I was drawn to the twentieth-anniversary edition of Karen Hall’s gothic thriller DARK DEBTS because I couldn’t read the title. The book was—to the dismay of this bookworm—placed spine in, cover down on a shelf. I saw only the edges of its ruby-red pages, thicker than its neighboring books. When I flipped it around, the cover was even more strikingly haunting—a statue in mourning and a gray backdrop morphing into an overcast sky.
DARK DEBTS, written by a veteran TV writer, pulls readers into the complex landscape of religion and the supernatural with taut suspense, elegant prose, and believable characters with their share of burdens.
Jack is a misanthropic recluse by choice. To everyone in his small town in Georgia, he’s one of them, a Landry: the son of an abusive man and mentally ill mother, the brother of someone who committed an unspeakable crime, and, as the book opens, the brother of another man who’d gone crazy and committed suicide. When his late brother’s ex-lover, Randa, shows up questioning the suicide, Jack’s forced out of his hermit life.
Counter this perspective with Michael’s, a New York Jesuit priest who had broken his vow of celibacy. After assisting with a troubling case that tested his faith and ended horribly, his order exiles him to the boondocks of Georgia.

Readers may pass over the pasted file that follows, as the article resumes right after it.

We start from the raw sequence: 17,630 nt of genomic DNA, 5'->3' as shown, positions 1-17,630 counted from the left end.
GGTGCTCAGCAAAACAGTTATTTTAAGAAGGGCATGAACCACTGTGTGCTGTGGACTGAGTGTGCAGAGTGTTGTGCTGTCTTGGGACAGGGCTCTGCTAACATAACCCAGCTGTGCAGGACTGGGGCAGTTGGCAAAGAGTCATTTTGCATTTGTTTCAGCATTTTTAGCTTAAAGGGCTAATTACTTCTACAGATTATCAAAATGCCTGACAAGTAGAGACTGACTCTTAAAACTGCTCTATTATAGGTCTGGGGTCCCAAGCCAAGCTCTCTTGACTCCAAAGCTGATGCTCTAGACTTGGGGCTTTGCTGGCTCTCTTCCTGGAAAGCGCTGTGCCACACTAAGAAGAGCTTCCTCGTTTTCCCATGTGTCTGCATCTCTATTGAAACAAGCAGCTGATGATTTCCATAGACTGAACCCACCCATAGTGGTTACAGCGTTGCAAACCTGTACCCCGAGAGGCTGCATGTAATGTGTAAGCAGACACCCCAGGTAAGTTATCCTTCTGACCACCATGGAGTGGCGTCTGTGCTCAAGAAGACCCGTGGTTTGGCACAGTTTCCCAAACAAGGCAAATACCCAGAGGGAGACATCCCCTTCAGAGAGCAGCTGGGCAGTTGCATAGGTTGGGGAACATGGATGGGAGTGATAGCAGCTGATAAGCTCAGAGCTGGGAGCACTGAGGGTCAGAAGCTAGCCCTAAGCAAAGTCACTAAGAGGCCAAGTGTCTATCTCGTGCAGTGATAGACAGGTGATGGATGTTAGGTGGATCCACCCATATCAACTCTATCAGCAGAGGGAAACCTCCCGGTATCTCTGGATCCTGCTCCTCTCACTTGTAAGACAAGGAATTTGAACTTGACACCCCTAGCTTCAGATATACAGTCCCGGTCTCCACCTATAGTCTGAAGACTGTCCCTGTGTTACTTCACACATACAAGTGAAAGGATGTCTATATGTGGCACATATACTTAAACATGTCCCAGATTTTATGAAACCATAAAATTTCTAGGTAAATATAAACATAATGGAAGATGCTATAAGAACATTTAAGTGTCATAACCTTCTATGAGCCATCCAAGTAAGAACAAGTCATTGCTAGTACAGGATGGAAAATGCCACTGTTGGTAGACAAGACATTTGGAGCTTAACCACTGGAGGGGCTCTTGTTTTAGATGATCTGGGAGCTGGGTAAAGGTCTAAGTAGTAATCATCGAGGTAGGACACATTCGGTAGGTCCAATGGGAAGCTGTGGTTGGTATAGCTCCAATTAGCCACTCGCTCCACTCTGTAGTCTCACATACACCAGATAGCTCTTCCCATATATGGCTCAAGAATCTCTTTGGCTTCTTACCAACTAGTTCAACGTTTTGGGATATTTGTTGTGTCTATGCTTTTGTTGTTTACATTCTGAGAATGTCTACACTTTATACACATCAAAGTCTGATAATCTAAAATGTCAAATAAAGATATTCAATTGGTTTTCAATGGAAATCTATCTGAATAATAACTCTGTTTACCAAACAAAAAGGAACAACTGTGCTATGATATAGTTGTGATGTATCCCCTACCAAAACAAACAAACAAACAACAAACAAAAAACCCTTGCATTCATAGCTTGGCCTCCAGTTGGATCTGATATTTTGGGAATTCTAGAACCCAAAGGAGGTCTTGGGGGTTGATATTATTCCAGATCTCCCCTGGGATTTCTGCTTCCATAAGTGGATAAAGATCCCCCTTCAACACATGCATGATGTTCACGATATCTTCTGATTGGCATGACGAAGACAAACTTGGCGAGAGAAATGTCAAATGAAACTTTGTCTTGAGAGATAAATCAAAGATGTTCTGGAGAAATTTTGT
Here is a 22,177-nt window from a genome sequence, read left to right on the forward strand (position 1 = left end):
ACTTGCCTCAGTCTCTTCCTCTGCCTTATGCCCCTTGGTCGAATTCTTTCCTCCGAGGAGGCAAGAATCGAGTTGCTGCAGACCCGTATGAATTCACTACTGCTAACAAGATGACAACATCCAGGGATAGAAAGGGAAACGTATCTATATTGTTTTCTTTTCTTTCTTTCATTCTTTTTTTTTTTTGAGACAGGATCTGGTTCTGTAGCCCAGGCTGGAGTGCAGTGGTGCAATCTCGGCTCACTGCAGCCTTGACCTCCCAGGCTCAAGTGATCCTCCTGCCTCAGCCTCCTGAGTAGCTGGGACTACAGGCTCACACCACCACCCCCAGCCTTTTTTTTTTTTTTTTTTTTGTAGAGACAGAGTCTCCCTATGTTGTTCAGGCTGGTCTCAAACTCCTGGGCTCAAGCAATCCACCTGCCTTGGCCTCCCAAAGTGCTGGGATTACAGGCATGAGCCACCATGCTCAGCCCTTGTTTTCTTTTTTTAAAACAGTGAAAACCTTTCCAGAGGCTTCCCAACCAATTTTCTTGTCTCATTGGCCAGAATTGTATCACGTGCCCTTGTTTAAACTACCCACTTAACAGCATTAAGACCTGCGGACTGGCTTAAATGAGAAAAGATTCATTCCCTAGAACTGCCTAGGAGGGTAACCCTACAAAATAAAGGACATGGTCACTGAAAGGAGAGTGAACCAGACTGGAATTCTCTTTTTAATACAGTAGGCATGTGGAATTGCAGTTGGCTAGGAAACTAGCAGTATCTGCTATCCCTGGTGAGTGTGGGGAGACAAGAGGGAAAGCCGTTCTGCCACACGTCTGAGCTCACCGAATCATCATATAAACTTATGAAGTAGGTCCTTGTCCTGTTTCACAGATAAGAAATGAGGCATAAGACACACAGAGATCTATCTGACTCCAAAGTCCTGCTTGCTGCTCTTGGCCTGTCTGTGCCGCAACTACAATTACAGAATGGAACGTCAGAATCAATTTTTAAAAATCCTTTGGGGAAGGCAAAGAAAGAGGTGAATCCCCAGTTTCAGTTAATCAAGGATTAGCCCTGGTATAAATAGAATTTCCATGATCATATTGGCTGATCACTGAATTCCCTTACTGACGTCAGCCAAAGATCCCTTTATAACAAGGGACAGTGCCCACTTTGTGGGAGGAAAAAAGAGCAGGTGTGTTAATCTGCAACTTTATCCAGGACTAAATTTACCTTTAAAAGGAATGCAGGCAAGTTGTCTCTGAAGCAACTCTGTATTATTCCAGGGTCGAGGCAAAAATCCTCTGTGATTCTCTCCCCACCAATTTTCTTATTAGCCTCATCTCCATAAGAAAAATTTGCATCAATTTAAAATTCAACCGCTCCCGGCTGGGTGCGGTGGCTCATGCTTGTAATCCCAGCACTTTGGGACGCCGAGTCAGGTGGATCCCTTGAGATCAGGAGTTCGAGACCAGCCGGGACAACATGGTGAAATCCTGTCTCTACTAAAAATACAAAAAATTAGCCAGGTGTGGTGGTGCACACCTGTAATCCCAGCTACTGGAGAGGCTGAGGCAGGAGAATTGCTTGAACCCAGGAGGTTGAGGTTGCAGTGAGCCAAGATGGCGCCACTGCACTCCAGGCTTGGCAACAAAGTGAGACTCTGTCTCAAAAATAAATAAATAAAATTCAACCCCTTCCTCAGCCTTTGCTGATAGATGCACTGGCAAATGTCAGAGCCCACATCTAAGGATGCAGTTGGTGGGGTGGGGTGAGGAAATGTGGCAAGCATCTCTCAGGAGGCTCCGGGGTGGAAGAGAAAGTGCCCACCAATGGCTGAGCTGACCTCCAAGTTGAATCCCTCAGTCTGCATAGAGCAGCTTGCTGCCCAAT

Enter the voices that Jack and Michael begin to hear. Vincent, the only parent Michael had ever known after his biological parents’ deaths, also passes away, but with an unturned truth that sends Michael reeling. Soon, he’s chasing Vincent’s past, which drives him deeper into his religious self-doubt. When Jack’s and Michael’s storylines finally converge, they face an obstacle they never imagined possible.
Fans of Stephen King and Andrew Pyper, this is for you. By the end of DARK DEBTS, I was left impressed by how deeply Karen explored the demons I expected and never expected—the supernatural demons and our subconscious demons we spend our whole lives avoiding.